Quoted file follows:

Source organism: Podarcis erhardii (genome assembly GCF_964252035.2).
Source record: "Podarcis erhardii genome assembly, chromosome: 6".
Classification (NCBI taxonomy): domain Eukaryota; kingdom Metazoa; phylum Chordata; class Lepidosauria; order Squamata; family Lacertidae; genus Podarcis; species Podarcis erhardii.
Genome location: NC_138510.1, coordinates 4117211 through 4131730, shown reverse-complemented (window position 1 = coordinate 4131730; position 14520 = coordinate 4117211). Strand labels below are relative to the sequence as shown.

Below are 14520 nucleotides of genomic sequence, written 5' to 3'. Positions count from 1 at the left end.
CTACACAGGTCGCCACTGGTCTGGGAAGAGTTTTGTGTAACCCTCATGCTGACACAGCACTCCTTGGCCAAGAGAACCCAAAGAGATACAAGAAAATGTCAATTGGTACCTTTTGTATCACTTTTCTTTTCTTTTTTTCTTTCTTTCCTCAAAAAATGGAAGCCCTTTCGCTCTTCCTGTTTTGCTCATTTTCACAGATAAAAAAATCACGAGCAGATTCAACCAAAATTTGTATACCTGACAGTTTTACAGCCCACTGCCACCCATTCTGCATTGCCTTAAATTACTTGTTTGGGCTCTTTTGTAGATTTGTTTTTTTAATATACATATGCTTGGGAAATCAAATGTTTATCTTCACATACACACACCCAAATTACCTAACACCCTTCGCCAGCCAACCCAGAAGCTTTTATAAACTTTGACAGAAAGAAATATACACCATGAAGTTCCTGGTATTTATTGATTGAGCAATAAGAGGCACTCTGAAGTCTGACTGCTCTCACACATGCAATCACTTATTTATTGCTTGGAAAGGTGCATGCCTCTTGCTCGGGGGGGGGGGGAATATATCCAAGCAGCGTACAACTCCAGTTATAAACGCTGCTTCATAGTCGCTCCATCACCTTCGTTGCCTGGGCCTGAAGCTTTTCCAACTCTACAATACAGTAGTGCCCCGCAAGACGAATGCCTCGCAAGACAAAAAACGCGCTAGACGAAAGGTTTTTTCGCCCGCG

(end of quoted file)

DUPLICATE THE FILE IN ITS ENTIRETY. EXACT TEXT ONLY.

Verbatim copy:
Source organism: Podarcis erhardii (genome assembly GCF_964252035.2).
Source record: "Podarcis erhardii genome assembly, chromosome: 6".
Classification (NCBI taxonomy): domain Eukaryota; kingdom Metazoa; phylum Chordata; class Lepidosauria; order Squamata; family Lacertidae; genus Podarcis; species Podarcis erhardii.
Genome location: NC_138510.1, coordinates 4117211 through 4131730, shown reverse-complemented (window position 1 = coordinate 4131730; position 14520 = coordinate 4117211). Strand labels below are relative to the sequence as shown.

Below are 14520 nucleotides of genomic sequence, written 5' to 3'. Positions count from 1 at the left end.
CTACACAGGTCGCCACTGGTCTGGGAAGAGTTTTGTGTAACCCTCATGCTGACACAGCACTCCTTGGCCAAGAGAACCCAAAGAGATACAAGAAAATGTCAATTGGTACCTTTTGTATCACTTTTCTTTTCTTTTTTTCTTTCTTTCCTCAAAAAATGGAAGCCCTTTCGCTCTTCCTGTTTTGCTCATTTTCACAGATAAAAAAATCACGAGCAGATTCAACCAAAATTTGTATACCTGACAGTTTTACAGCCCACTGCCACCCATTCTGCATTGCCTTAAATTACTTGTTTGGGCTCTTTTGTAGATTTGTTTTTTTAATATACATATGCTTGGGAAATCAAATGTTTATCTTCACATACACACACCCAAATTACCTAACACCCTTCGCCAGCCAACCCAGAAGCTTTTATAAACTTTGACAGAAAGAAATATACACCATGAAGTTCCTGGTATTTATTGATTGAGCAATAAGAGGCACTCTGAAGTCTGACTGCTCTCACACATGCAATCACTTATTTATTGCTTGGAAAGGTGCATGCCTCTTGCTCGGGGGGGGGGGGAATATATCCAAGCAGCGTACAACTCCAGTTATAAACGCTGCTTCATAGTCGCTCCATCACCTTCGTTGCCTGGGCCTGAAGCTTTTCCAACTCTACAATACAGTAGTGCCCCGCAAGACGAATGCCTCGCAAGACAAAAAACGCGCTAGACGAAAGGTTTTTTCGCCCGCG